Court dismisses Globacom’s N50 million suit against EFCC

Globacom office used to illustrate the story.

A Lagos Division of the Lagos State High Court has dismissed a N50 million suit brought against the Economic and Financial Crimes Commission by telecommunication giant, Globacom.

The judge, Wasiu Animashaun, in his judgment also awarded N150,000 legal costs against Globacom and its head of marketing, Ashok Israni, to each of the three respondents.

Joined as respondents in the suit are the EFCC; Emitac Mobile Solutions; and Kadiri Thomas, an EFCC investigator.

“There is a reasonable suspicion that an offence of obtaining by false pretence has been committed,” said the judge.

“A reasonable suspicion that an offence has been committed is a justification to infringe the right guaranteed under Chapter IV of the Constitution.

“Consequently, I hold that the originating notice of motion dated July 19 fails and is hereby dismissed with N150,000 costs in favour of each set of the respondents.”

Mr. Israni and Globacom had filed a suit against the EFCC and a Dubai-based firm, Emitac Mobile Solutions, before the court, seeking to stop the investigation on a petition written against it by the firm.

They urged the court to restrain the anti-graft agency, and Mr. Thomas from making any enquiry and criminalising a civil contract it had with the foreign firm. They also demanded N50 million as damages for the unlawful arrest and detention of Mr. Israni.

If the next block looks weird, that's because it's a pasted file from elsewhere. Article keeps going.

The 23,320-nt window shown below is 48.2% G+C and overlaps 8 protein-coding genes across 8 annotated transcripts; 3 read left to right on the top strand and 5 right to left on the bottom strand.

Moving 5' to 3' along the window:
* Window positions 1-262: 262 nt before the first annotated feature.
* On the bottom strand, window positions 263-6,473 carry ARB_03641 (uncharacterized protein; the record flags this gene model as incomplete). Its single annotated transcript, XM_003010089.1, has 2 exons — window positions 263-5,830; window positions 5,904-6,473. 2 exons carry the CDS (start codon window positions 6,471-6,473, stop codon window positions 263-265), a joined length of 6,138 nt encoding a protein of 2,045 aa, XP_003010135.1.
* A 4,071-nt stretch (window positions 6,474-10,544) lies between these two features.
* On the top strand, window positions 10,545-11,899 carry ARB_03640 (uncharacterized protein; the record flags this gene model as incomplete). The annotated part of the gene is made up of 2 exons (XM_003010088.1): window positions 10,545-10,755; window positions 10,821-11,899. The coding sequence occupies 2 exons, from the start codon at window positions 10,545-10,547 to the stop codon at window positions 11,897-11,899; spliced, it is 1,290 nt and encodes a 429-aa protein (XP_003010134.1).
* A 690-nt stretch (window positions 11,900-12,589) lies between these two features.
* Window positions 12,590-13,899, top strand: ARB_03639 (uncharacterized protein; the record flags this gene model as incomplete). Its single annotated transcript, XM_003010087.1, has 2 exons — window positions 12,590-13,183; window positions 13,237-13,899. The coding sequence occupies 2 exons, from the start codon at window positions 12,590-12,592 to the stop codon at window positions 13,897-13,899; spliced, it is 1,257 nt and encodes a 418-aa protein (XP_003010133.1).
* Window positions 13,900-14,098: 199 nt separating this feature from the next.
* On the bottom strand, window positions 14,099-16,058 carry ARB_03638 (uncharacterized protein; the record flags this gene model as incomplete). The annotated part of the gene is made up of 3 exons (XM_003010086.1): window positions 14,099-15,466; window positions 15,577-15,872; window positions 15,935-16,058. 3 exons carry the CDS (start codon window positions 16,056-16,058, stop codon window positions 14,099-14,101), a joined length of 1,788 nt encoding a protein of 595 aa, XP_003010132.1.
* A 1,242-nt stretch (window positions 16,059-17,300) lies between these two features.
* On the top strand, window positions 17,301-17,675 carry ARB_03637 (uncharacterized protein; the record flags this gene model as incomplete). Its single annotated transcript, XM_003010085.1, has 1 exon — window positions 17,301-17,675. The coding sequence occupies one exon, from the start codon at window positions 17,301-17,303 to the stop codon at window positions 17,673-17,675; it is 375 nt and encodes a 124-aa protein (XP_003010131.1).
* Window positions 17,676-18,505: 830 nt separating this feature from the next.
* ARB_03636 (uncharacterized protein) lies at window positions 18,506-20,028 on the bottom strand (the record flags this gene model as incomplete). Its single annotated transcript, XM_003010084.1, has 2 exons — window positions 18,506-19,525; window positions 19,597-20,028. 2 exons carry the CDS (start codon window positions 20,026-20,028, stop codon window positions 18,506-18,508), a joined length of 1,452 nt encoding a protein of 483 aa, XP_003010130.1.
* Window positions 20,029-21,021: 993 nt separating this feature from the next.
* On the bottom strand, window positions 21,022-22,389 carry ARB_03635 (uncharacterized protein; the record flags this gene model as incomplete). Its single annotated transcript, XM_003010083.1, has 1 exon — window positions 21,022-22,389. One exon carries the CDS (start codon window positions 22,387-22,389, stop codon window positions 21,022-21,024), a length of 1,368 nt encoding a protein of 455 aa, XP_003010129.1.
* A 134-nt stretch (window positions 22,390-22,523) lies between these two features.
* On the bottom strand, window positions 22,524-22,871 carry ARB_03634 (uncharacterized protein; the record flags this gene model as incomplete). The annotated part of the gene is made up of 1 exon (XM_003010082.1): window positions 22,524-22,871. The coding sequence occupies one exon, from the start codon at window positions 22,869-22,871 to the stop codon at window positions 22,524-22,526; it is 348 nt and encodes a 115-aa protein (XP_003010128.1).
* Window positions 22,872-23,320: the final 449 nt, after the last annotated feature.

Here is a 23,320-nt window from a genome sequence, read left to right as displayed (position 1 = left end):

The plaintiffs further argued that the issues between the telecommunication company and the foreign firm were purely ”contractual and a framework agreement clearly provided modalities to address any disagreement.”

But according to Emitac Mobile Solutions, Globacom failed to pay it $6.6 million being the balance for the provision of Blackberry Solutions (BIS) to Glo’s mobile users and, as a result, caused the winding up of its Nigerian operations and retrenchment of 95 per cent of its staff.

The firm also accused Globacom of making it render service to it under false pretence.

On its part, the EFCC said it was only performing its statutory obligation based on a petition of fraudulent practices levelled against the telecommunication company.


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